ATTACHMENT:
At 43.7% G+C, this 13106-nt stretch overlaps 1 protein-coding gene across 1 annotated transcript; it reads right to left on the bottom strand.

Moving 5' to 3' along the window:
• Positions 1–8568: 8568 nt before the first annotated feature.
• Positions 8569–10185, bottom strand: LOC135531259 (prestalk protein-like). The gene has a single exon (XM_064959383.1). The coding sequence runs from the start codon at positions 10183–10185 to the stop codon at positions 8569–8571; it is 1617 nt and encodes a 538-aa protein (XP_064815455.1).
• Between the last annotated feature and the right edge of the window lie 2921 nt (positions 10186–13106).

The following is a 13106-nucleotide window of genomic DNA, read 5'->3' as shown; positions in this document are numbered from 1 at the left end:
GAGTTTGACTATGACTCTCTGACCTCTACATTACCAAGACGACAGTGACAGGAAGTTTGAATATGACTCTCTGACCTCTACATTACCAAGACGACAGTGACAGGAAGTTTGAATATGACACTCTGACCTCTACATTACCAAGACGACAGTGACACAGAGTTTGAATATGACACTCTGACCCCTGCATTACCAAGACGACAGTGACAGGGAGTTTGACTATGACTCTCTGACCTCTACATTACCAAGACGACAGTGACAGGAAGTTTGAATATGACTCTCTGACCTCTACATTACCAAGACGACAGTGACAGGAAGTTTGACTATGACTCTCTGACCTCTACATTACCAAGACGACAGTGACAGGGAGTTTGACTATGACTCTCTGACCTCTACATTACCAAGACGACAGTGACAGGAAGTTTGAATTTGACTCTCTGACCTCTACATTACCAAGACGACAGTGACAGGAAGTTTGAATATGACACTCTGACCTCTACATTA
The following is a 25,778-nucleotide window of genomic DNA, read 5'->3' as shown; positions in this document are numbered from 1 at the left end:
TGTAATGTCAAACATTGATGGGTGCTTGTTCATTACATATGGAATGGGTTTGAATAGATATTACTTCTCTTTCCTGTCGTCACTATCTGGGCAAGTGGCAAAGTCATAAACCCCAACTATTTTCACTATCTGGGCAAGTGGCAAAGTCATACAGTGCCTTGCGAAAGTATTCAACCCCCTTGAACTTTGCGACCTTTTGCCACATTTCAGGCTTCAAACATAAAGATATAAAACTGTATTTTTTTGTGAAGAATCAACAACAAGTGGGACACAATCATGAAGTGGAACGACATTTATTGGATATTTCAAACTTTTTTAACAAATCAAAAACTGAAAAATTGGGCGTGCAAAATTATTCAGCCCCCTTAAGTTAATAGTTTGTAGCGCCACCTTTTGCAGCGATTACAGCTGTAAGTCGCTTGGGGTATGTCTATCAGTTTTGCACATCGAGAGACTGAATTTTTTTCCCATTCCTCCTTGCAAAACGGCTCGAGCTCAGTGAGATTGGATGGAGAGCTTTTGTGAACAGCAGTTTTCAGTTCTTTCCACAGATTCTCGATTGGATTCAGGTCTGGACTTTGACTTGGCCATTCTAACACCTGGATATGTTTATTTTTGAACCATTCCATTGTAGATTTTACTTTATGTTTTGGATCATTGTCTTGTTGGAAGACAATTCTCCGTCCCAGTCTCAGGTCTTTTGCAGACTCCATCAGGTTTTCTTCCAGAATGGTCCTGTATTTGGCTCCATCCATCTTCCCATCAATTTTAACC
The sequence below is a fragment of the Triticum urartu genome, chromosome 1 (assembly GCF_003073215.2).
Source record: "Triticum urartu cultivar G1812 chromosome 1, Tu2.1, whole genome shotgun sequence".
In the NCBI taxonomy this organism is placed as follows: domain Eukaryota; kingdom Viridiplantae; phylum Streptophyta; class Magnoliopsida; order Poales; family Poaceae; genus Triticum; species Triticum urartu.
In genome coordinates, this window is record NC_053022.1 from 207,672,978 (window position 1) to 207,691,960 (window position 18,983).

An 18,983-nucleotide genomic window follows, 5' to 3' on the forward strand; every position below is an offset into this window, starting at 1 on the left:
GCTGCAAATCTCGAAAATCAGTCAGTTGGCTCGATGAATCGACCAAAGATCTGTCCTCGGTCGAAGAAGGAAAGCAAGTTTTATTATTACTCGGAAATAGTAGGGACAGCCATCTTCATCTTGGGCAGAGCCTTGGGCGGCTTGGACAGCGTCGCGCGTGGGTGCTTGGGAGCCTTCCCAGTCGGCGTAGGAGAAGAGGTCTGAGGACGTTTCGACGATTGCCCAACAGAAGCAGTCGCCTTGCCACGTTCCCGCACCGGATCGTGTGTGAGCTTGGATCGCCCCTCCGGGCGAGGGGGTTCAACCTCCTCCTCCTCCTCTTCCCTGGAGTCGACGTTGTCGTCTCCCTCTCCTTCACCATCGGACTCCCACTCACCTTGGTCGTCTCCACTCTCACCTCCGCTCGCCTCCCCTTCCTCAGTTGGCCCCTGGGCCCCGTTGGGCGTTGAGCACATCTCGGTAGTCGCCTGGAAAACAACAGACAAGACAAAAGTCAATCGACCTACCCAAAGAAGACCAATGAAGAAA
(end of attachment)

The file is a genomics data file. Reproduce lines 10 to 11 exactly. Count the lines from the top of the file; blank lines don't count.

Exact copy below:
The sequence below is a fragment of the Triticum urartu genome, chromosome 1 (assembly GCF_003073215.2).
Source record: "Triticum urartu cultivar G1812 chromosome 1, Tu2.1, whole genome shotgun sequence".